Baltimore Orioles: Throwing out the “First” pitch

It’s not about the Baltimore Orioles per se, but this is literally one of my favorite recurring columns that I pen every year. It’s probably redundant if you go back and look at previous years. But it incorporates two of my most cherished things in life, civics and sports.

Today is President’s Day, which means it’s a federal holiday. And obviously the Presidency has a very unique link to Major League Baseball. That of course being the President throwing out the first pitch at games. Also known as the “Presidential First Pitch.”

The tradition began in 1910 with President William Howard Taft throwing out the first pitch on Opening Day for the Washington Senators as they began the season against the Philadelphia Athletics. Obviously Washington DC became the most likely venue for a President to throw out the first ball, and it usually happened on Opening Day. President Taft would also return the following year to do the honors again, in what would quickly become a tradition.

In 1915 President Woodrow Wilson became the first President to throw out the first pitch outside of Washington DC, when he did the honors at Philadelphia’s Baker Bowl in the World Series. His successor, Warren G. Harding, would also travel outside of the capital to throw out a first pitch, doing so on Opening Day in 1923 at Yankee Stadium.

Pretty much every President up to and including President Obama threw out a first pitch somewhere. One highlight I always like to throw in (no pun intended) is Opening Day, 1940, at Griffith Stadium in Washington. President Franklin D. Roosevelt arrived on the scene to throw out the first pitch, and apparently hit a Washington Post camera in doing so. I’m not sure why I always work that into this column, but I do. It’s kind of a tradition – embrace it! Of course back in those days the President (or any person throwing out the first pitch) would sit in the front row of the grandstand by the dugout and throw the ball to the catcher on the field. President Ronald Reagan actually began the tradition of throwing from the mound.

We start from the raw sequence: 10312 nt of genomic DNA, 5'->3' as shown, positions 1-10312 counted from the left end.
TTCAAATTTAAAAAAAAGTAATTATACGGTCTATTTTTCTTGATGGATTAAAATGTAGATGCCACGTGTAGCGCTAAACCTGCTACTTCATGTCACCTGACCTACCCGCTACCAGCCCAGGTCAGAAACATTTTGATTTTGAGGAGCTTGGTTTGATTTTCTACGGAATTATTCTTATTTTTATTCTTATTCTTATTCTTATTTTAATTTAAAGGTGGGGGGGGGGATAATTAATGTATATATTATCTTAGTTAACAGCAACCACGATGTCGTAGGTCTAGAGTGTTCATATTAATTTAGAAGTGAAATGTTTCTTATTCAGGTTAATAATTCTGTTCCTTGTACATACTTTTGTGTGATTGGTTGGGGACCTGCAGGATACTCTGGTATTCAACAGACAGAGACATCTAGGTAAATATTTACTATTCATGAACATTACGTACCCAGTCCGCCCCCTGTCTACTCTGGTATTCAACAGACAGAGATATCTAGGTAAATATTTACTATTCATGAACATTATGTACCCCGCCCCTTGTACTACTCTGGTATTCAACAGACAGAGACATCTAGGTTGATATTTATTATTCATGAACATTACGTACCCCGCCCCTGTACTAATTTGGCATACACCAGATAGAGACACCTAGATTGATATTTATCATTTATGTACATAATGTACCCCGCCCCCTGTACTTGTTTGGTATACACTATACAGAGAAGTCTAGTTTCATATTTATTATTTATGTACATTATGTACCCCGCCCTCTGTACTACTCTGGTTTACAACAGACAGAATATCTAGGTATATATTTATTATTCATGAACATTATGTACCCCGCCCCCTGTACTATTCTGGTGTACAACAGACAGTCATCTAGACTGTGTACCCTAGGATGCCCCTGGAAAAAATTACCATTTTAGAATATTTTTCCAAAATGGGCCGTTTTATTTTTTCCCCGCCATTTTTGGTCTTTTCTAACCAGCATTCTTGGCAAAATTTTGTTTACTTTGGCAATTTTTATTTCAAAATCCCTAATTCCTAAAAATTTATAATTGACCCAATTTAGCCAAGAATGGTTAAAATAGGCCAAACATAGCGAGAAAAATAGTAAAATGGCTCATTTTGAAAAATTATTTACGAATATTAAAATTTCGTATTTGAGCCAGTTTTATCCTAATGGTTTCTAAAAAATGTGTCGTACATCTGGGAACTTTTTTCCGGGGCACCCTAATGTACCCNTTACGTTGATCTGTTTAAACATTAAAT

When the Senators left after the 1972 season, Baltimore became the most likely destination to host the Presidential First Pitch. President Jimmy Carter came to Memorial Stadium in game seven of the World Series in 1979 to do the honors, and President Reagan came on Opening Day 1984 and 1986.

Memorial Stadium also hosted President George H.W. Bush on Opening Day 1989. The final season at Memorial Stadium brought Vice-President Dan Quayle to town on Opening Day, but the following year President Bush was back in town to throw out the first ball in the inaugural game at Oriole Park at Camden Yards. President Bill Clinton would come to Camden Yards in 1993 and 1996, both on Opening Day.

I do find it sad that the President throwing out the first pitch on Opening Day is a tradition that seems to have subsided in recent years. President Donald Trump was the first President in a line dating back to Taft not to throw out the first pitch anywhere. Every other President has done it at least once – and most of them have only done it once at that. Invariably, that’s probably due to baseball being absent from Washington DC for so long.

Which brings me to the present, where America currently has a new Commander-In-Chief, President Joe Biden. (Who incidentally came to Baltimore as Vice-President and threw out the first ball on Opening Day one year.) My hope is that the Washington Nationals invite him to do the honors this year. I always close this column with the same point: regardless of party affiliation or anything else, I think that the President of the United States should throw out the first ball in Washington DC on Opening Day every year.

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